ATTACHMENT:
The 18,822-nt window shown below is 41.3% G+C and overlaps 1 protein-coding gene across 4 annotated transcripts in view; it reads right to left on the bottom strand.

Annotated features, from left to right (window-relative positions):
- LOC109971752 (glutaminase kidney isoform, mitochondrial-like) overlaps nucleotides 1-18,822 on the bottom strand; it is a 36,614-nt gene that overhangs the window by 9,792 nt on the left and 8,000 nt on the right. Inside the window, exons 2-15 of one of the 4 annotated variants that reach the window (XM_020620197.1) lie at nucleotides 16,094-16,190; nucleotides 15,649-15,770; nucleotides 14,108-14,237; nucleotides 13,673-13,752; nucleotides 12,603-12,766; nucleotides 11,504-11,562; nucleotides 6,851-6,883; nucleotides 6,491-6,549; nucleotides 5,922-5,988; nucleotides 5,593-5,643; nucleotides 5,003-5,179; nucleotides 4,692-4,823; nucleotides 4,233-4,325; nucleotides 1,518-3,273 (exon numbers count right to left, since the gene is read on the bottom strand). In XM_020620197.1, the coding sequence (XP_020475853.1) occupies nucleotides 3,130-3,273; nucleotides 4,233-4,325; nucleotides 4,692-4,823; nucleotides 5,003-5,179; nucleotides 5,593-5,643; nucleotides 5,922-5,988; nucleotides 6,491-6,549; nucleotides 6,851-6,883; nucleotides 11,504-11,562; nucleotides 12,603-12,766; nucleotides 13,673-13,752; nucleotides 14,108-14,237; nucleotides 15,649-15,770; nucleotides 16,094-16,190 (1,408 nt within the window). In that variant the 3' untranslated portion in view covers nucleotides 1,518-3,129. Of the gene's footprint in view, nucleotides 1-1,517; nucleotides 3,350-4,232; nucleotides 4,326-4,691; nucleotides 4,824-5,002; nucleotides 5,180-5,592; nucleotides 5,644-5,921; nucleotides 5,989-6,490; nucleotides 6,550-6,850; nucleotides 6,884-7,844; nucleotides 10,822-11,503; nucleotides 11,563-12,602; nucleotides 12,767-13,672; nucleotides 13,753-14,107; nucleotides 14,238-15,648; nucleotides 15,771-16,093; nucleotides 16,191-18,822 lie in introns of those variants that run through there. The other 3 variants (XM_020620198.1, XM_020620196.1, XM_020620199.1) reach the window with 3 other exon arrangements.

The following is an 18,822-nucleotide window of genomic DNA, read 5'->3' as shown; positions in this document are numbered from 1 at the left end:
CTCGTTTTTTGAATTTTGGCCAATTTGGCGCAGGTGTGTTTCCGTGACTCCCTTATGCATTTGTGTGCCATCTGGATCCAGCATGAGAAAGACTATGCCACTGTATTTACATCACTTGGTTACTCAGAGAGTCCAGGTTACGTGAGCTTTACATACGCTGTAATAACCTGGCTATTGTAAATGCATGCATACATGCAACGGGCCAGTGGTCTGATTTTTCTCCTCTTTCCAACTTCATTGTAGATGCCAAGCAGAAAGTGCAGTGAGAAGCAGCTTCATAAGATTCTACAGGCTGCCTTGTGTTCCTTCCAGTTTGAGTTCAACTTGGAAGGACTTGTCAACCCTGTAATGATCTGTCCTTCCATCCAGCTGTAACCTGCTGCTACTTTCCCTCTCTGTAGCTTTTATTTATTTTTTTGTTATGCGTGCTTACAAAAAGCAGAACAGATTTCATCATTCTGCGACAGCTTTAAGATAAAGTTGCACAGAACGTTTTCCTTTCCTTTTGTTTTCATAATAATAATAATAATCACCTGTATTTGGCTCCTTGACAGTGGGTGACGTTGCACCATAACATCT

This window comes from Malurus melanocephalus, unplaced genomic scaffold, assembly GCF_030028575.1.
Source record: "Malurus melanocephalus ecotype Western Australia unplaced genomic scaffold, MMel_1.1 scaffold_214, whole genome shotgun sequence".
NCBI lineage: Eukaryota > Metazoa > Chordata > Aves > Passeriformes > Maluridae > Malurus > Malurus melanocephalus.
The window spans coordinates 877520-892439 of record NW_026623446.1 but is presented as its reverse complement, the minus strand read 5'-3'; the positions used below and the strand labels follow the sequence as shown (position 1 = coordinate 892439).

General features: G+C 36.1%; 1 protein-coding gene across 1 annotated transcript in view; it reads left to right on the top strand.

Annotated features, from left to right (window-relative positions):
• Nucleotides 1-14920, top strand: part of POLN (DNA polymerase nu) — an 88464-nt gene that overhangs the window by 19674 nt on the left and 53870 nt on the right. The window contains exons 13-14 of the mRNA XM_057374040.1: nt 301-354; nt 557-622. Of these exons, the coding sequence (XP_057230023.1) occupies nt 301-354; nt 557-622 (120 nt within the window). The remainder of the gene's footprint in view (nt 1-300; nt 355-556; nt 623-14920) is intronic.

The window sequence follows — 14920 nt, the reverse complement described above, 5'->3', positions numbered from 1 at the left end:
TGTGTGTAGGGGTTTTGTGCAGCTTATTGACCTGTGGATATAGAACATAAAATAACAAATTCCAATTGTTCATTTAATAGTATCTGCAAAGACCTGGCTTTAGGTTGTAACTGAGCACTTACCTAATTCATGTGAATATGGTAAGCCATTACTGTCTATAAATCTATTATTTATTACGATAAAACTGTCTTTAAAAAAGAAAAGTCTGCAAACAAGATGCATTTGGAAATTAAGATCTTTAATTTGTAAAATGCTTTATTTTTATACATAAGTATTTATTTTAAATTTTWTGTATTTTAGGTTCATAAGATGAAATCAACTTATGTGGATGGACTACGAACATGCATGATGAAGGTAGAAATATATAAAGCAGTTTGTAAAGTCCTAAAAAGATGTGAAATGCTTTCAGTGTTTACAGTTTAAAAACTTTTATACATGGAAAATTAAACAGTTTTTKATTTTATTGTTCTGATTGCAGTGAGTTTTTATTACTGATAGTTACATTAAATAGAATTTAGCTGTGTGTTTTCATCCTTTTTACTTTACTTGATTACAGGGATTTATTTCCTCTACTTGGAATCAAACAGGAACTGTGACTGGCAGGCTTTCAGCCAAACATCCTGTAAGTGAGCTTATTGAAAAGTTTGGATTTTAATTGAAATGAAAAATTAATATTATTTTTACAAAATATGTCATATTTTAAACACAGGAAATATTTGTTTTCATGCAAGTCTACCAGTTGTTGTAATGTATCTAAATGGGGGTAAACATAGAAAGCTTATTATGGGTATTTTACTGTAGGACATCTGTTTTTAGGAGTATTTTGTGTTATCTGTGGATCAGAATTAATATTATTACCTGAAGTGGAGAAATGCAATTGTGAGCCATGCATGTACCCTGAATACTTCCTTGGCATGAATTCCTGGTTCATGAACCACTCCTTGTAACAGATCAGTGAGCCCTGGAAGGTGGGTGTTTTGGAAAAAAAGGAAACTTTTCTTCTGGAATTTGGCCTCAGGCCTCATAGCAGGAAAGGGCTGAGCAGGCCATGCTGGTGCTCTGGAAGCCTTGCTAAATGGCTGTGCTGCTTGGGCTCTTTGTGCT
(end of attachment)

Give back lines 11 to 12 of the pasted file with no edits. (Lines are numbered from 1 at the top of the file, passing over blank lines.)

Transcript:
Annotated features, from left to right (window-relative positions):
• Nucleotides 1-14920, top strand: part of POLN (DNA polymerase nu) — an 88464-nt gene that overhangs the window by 19674 nt on the left and 53870 nt on the right. The window contains exons 13-14 of the mRNA XM_057374040.1: nt 301-354; nt 557-622. Of these exons, the coding sequence (XP_057230023.1) occupies nt 301-354; nt 557-622 (120 nt within the window). The remainder of the gene's footprint in view (nt 1-300; nt 355-556; nt 623-14920) is intronic.